Filing taxes in a foreign country can be a scary prospect. However, Taiwan makes it easy by providing many tools and resources such as the E-file system. This is not a comprehensive guide, but is written to help give you an idea of how to file taxes online and avoid unnecessary confusion.
A complete guide to the system can be found here although the whole thing is in Chinese. Here is a simple guide they have provided in English.
Filing online will require a basic understanding of Chinese characters (at least your own name, address, etc.). If you know no Chinese, either get a friend to help you or just file in person at the Tax office. Filing in person doesn't take long either, but it may be far away and you will have to wait in line. You can also hire an accounting firm or law firm to help.
For our full FAQ regarding income tax for foreigners in Taiwan, click here.
Okay, let's get started. The first thing you need to do is download the E-filing software here.
After downloading, go ahead and install the thing.
Some strange things may happen after you download:
1. There are weird symbols instead of Chinese characters.
Okay, now you are ready to login. You have five options:
In order to login via health card, you need to register a password online here. You need a card reader as well. The website should automatically recognise your card. All you need to do is type in your ARC number, and type in a password. Also, the process will only be completed once you confirm it by email.
Okay, you are finally in the system. Start filling in your information! This should be pretty straightforward. You also need to fill in the personal info for your dependents.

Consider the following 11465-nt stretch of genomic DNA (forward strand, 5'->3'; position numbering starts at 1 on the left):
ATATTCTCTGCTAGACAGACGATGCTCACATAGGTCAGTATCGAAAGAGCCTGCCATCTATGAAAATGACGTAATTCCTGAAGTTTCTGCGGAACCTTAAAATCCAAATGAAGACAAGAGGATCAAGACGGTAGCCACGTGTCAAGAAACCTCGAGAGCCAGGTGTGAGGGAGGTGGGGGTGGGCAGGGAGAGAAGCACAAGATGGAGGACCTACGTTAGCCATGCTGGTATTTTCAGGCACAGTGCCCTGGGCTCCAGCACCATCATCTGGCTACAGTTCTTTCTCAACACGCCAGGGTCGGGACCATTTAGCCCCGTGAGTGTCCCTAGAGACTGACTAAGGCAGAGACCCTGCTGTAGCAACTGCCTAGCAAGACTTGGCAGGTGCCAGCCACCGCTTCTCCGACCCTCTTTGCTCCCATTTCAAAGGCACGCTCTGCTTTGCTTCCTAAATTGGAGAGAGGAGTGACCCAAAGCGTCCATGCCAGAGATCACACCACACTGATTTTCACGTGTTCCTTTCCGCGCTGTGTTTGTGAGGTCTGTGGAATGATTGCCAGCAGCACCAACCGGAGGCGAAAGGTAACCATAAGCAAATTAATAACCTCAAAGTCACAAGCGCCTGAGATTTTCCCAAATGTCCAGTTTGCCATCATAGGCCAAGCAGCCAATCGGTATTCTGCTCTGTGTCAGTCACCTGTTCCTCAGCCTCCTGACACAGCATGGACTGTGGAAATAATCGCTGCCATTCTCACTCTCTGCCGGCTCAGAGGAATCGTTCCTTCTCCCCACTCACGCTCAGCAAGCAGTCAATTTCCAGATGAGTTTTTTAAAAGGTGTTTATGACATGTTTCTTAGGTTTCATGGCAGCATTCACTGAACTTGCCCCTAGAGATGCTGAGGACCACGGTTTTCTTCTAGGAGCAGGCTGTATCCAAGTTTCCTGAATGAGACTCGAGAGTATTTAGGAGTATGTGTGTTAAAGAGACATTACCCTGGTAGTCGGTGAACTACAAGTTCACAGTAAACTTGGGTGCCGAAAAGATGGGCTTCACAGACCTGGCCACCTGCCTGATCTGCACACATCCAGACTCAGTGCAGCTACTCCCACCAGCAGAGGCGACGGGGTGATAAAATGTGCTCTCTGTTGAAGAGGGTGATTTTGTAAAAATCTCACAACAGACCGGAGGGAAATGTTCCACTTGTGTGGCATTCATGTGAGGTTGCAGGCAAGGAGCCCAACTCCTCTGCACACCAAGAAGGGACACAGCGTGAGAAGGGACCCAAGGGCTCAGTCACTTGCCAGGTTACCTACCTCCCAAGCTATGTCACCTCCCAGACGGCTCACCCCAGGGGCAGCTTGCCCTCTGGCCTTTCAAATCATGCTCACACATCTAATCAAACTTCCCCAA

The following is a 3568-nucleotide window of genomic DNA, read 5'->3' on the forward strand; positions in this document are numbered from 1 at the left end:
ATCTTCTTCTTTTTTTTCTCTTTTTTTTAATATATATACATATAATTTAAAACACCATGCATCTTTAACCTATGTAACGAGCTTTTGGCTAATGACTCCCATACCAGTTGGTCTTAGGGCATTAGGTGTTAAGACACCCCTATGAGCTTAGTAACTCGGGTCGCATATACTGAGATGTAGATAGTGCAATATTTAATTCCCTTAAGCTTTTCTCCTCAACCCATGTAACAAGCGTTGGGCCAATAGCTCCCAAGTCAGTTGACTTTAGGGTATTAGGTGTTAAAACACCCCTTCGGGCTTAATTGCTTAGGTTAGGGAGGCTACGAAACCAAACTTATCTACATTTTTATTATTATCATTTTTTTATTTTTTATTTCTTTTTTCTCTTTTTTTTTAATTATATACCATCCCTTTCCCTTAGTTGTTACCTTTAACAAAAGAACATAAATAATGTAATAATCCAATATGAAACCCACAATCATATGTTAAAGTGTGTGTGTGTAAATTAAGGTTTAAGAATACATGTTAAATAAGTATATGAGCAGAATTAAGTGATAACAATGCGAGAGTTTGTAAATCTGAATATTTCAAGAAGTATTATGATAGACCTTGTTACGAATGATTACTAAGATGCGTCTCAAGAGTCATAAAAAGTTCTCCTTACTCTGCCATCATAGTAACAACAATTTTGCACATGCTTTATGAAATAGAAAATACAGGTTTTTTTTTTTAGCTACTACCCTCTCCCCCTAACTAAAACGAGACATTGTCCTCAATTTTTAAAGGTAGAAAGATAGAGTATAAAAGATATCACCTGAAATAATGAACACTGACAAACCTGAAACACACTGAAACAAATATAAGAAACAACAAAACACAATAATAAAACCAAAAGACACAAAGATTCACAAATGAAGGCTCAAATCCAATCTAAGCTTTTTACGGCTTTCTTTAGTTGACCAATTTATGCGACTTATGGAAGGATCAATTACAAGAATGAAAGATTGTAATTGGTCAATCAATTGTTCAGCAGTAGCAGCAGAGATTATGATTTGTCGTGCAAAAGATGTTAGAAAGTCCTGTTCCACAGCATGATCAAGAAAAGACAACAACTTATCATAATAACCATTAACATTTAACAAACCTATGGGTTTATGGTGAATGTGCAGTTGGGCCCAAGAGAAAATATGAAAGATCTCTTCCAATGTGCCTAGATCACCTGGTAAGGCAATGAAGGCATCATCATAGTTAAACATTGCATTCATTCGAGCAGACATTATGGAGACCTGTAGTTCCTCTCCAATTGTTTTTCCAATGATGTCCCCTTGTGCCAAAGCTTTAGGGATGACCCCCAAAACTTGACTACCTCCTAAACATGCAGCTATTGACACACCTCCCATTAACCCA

For your resident days, refer to your passport (this is why you should have your passport stamped and not use the e-gate). If you have been in Taiwan for less than 183 days you are a non-tax resident and pay 18% tax. If you have stayed for more than 183 days, you are taxed according to the tax table. See our tax guide for more info.
Next you should download (import) income and deduction data from the government database. It is the yellow button on the left. If you have already logged via health card or citizen certificate, then there should be no problem. Otherwise you won't be able to download the information.
Once the income info is downloaded, the system will automatically calculate your tax due for you! No math needed!
You will also have to choose between the standard deduction and itemized deduction. Again, for more info see our complete tax guide.
Once you have calculated your refund or tax payable, you can decide how you want to pay or receive payment.
If you have tax payable, you have four options:
If you choose to pay by credit card, make sure you only pay once. If after payment you find a mistake in your filing and try to upload again, it will ask for you to enter your credit card again and charge you again. In this case, you need to choose "pay by cash" and it will print out the remaining balance if your taxes amount increased. If the tax balance became less, call your credit card company and cancel the transaction. If the credit card amount is the same, check "pay by cash" and do not pay, because your card has already been charged.
For the refund, you can either choose:
After you have uploaded your filing and paid, you now need to mail in your supporting documents via snail mail or send them via electronic media (CD/USB).
I would suggest just printing them out.
If you don't have a printer, you may notice that the supporting document list and receipts save in a weird file format, but you can save them via PDF as seen above, and then print them at a 7-11 or copy store.
Look at your list of documents and make sure you have copies of everything they want. They also provide an address of the office near you that you can stick right on an envelope and mail to the tax office. Also, you can check the progress of your filing right from the system (as well as online here).
Still Have Questions?
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We are US Expats that have extensive experience living and working in Taiwan. In our day, we had to learn many things about Taiwan the hard way. But we have come to learn that Taiwan is one of the best places in the world for Foreigners to live. Our blog does not represent the opinions of every foreigner in Taiwan. We are just trying to help others learn more about this beautiful country.